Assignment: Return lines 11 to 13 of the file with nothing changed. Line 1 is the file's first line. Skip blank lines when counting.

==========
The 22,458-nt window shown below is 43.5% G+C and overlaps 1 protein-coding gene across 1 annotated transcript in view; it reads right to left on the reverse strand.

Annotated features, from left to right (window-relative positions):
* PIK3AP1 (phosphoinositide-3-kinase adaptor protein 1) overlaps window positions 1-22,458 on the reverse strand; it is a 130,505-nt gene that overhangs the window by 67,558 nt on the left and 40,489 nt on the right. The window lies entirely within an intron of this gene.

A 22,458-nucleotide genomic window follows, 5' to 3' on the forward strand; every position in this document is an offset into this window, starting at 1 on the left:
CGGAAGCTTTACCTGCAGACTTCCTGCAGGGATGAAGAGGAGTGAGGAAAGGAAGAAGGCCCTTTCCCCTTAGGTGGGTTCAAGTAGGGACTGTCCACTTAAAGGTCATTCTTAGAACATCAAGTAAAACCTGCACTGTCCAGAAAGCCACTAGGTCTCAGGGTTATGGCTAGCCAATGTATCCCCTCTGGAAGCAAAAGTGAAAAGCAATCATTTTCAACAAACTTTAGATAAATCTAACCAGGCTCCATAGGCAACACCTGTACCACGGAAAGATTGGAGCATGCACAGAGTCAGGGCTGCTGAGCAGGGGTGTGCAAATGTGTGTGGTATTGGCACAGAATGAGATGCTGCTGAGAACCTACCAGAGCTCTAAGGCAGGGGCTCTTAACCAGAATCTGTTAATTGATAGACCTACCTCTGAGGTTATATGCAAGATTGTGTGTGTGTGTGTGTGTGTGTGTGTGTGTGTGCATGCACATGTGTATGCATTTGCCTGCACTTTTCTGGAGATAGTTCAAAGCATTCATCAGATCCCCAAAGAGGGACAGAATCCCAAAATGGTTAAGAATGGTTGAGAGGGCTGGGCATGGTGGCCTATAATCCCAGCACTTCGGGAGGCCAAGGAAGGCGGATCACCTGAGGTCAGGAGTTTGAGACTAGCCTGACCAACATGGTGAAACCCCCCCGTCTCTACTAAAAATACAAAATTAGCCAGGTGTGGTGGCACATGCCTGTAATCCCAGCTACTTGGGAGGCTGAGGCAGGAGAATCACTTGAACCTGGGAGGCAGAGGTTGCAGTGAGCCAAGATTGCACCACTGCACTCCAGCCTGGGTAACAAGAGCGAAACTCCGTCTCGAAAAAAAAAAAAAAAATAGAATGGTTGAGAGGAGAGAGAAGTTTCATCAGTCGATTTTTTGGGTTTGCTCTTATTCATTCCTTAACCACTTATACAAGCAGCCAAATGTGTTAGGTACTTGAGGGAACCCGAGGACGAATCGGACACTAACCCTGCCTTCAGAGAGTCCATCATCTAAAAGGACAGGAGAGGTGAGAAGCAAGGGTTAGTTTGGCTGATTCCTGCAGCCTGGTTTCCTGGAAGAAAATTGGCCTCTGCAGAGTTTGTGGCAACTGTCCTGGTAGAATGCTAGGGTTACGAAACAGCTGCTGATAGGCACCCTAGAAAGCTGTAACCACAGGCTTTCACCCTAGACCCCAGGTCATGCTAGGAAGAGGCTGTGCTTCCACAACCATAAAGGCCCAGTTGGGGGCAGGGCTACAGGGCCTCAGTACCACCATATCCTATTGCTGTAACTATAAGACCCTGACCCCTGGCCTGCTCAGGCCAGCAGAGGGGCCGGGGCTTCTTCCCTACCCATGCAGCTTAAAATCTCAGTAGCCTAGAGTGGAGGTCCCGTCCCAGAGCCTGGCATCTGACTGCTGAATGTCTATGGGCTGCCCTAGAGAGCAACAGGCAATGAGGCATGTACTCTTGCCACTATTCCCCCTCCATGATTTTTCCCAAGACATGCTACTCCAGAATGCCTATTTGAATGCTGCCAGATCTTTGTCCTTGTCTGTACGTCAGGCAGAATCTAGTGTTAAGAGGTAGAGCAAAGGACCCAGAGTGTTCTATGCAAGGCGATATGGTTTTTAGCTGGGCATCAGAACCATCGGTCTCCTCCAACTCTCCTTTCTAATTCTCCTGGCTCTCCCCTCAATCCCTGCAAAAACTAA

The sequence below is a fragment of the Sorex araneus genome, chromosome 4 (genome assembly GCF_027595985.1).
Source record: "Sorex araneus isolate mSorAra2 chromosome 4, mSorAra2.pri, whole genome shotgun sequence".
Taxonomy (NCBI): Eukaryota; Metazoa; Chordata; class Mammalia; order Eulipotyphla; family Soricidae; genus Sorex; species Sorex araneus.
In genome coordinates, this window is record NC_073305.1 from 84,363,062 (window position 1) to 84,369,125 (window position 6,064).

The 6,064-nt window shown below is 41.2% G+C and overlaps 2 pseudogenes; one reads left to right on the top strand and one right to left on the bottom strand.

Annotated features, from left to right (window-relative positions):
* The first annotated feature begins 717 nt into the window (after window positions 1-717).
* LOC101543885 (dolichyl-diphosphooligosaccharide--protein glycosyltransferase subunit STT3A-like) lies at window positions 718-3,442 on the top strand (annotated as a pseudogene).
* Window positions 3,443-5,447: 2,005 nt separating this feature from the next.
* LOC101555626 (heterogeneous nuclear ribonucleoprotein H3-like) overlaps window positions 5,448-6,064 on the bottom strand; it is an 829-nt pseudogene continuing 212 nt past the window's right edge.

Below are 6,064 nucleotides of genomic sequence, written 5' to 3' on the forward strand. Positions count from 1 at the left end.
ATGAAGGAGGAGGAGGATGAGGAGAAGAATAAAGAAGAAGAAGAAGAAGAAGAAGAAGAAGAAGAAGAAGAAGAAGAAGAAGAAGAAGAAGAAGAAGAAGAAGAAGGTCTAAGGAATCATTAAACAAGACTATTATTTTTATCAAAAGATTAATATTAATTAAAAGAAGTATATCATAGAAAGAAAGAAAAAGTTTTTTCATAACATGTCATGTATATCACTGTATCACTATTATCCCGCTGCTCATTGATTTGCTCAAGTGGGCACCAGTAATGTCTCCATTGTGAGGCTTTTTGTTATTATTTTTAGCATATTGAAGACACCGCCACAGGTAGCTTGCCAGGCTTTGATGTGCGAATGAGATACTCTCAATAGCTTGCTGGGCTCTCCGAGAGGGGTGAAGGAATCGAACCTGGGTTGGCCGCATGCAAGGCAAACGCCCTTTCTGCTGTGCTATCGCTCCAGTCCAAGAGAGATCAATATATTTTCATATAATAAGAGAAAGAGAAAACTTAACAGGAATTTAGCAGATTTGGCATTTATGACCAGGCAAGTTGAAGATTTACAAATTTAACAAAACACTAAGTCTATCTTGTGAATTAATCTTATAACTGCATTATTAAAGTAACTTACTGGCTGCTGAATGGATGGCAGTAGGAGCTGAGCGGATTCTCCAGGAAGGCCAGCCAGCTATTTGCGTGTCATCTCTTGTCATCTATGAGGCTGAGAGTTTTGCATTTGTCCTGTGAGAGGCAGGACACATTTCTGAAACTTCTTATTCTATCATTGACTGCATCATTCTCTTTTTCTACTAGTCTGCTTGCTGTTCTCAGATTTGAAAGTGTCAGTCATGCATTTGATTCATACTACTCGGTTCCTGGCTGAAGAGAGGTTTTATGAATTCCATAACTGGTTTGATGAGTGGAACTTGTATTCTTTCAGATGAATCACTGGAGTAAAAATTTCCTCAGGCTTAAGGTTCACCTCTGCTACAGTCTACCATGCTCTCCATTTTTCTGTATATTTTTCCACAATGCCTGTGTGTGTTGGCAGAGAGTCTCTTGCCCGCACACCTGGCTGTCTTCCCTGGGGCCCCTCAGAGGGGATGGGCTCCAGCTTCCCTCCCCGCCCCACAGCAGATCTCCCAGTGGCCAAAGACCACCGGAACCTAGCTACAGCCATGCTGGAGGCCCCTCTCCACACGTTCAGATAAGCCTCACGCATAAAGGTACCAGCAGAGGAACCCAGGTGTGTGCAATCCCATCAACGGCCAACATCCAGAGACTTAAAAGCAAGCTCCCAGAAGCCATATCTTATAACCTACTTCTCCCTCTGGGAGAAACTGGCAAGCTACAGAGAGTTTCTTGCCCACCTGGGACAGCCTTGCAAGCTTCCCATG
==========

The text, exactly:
Annotated features, from left to right (window-relative positions):
* The first annotated feature begins 717 nt into the window (after window positions 1-717).
* LOC101543885 (dolichyl-diphosphooligosaccharide--protein glycosyltransferase subunit STT3A-like) lies at window positions 718-3,442 on the top strand (annotated as a pseudogene).